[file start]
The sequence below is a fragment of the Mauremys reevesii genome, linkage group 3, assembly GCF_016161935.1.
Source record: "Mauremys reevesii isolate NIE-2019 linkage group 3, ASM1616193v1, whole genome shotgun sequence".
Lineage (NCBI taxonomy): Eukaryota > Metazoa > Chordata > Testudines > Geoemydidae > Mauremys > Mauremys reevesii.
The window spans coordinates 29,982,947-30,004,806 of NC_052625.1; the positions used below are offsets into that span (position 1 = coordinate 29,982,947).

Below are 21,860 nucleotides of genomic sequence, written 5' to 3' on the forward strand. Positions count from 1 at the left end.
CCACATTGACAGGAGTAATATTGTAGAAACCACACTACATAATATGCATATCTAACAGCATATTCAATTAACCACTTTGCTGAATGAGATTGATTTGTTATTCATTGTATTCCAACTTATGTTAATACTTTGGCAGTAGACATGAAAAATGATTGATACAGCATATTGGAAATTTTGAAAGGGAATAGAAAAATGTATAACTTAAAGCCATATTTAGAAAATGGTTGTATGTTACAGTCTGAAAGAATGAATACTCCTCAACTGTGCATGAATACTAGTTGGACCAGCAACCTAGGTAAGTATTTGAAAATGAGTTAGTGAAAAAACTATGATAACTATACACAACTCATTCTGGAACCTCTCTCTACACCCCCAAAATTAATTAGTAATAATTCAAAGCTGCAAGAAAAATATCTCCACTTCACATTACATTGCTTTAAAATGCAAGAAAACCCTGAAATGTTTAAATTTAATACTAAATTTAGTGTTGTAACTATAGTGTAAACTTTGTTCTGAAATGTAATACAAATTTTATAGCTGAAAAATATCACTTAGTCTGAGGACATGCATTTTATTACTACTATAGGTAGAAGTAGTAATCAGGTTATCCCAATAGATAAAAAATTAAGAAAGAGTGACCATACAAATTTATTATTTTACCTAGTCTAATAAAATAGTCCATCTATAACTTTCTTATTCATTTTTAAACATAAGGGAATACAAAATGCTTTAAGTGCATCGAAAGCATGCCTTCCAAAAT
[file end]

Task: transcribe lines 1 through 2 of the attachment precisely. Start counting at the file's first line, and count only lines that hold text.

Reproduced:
The sequence below is a fragment of the Mauremys reevesii genome, linkage group 3, assembly GCF_016161935.1.
Source record: "Mauremys reevesii isolate NIE-2019 linkage group 3, ASM1616193v1, whole genome shotgun sequence".